Skilled trade is one of the oldest professions in the world and has evolved with the progression of time and technology. With increasing globalization, the need for specialist workers in trade is on the rise.
Cincinnati has the fastest growing economy in the entire Midwest. Couple it with the report by U.S. News & World that includes it among the best places to live in the nation, and you have enough reasons to work in this great Ohio city.
Although it has excellent educational institutes, low crime rates, and higher employment levels that receive more appreciation, there is another major reason for the achievements of the city. While it is one of the most underrated aspects of the town, Cincinnati provides its resident with one of the best commute facilities as well.
It may be the least marketed factor of the city; we tell you exactly why driving in Cincinnati is among its major selling points.
Lower Fuel Rates
Gas prices in Ohio may not be among the best in the entire country. But compared to its neighbors, the Buckeye State has one of the lowest gas tax rates. A 2017 study by Tax Foundation suggests that while the per gallon gas tax in Ohio was 28.01 cents, it is neighbored by Pennsylvania, ranked number one for the highest fuel taxes in the country, at 58.20 cents per gallon.
Except for Kentucky where the rates were slightly lower and stood at 26.00 cents per gallon, Ohio offered the best fuel prices to its drivers among its neighboring states. Being one of the major cities of the state, Cincinnati enjoys significant benefits of this low tax fuel policy.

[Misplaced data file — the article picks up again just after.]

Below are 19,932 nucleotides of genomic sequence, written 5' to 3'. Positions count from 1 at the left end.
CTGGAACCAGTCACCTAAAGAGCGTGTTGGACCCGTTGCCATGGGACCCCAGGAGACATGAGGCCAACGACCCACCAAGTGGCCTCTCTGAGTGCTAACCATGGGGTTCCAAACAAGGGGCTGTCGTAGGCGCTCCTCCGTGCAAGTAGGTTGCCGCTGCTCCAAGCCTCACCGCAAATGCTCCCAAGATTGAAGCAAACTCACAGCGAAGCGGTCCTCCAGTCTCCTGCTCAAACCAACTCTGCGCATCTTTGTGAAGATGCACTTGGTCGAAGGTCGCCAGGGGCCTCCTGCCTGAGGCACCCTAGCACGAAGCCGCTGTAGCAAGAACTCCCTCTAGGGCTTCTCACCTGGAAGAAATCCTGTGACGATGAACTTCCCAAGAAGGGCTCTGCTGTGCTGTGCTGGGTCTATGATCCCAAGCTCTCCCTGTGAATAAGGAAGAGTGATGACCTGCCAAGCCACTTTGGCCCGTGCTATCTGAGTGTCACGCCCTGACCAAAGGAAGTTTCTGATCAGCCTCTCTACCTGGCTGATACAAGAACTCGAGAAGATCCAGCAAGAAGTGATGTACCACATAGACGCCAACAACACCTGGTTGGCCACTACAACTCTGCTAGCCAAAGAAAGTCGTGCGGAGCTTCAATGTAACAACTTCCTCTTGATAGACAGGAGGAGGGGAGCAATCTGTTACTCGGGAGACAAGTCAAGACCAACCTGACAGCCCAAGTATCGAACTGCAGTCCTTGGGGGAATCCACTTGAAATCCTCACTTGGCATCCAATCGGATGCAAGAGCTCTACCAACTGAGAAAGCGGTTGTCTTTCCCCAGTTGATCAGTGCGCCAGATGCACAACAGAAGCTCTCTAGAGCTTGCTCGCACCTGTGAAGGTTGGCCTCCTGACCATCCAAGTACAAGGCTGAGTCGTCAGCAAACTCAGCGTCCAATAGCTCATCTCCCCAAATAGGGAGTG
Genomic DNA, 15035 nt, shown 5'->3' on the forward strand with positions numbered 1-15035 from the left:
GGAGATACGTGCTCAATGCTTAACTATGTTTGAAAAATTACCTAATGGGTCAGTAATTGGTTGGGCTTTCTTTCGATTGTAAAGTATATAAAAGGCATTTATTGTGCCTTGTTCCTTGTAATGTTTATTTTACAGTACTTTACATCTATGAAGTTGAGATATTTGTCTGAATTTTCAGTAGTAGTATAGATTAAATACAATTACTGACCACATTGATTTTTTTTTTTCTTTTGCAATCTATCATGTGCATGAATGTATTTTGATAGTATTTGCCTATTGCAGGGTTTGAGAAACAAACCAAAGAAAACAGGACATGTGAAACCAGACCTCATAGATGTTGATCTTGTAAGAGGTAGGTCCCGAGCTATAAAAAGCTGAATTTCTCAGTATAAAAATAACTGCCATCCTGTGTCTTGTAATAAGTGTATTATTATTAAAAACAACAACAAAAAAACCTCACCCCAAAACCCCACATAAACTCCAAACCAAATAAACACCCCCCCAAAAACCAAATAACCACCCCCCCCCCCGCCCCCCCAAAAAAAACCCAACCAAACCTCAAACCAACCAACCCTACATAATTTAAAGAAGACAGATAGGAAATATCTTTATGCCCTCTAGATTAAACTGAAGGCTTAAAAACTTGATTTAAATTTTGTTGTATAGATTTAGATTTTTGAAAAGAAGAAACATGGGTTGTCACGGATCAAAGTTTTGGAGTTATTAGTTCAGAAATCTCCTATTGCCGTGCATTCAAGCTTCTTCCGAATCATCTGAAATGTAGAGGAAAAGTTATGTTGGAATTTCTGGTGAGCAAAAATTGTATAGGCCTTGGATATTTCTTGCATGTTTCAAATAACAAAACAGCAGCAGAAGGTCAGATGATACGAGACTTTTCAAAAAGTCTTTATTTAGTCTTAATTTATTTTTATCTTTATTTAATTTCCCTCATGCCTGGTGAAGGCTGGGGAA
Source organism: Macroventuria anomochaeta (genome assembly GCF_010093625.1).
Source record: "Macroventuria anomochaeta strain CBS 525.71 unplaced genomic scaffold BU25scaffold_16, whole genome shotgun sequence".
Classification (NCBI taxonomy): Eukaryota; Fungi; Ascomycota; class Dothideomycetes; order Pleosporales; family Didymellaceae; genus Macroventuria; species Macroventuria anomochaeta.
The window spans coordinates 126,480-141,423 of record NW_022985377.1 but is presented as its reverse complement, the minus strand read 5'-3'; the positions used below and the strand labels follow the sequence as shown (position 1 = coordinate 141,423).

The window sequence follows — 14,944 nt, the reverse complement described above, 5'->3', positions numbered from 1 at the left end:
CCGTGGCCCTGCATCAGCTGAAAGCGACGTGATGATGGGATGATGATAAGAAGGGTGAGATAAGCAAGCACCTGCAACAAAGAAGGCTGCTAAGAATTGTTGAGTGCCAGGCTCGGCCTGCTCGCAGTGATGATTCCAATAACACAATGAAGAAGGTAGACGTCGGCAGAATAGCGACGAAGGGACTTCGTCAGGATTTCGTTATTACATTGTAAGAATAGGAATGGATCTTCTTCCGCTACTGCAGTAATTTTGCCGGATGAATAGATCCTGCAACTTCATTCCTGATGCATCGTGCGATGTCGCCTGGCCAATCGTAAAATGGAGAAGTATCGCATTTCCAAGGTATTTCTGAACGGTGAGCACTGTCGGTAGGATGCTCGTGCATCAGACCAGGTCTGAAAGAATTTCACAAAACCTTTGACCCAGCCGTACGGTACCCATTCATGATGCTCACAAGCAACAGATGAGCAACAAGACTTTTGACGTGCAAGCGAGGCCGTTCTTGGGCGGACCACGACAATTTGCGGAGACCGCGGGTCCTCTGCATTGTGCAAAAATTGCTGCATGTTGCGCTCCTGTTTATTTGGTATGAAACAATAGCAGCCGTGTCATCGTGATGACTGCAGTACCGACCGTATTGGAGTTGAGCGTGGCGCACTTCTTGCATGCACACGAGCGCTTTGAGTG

Ease of Access to Cars
WalletHub places Cincinnati at number sixteen in terms of its access to vehicles and maintenance. Since the cost of living in this growing economy is low, and the unemployment rate in the city is also lower than the national average, the city is one of the most affordable places in the country.
This, along with some of the best car insurance rates in the region, makes it really easy for residents to own a car. Therefore, if you are planning to move to the city or already live there but don’t own a vehicle, this is perhaps one of the easiest decisions to make.
Lenient State Laws
While state regulations are great for maintaining traffic order and providing road safety, an overly regulated environment can become a hindrance to enjoying the road life. Unlike many other states, Ohio doesn’t disappoint in this regard.
Even though the lawmakers of Buckeye State had already increased the speed limit from 65 mph to 70 mph in 2013, two years later, they were already reconsidering it to set it even higher at 75 mph. Additionally, other relaxations in driving laws of the state make it one of the friendlier states in terms of owning a car. And it stands true for the city of Cincinnati as well.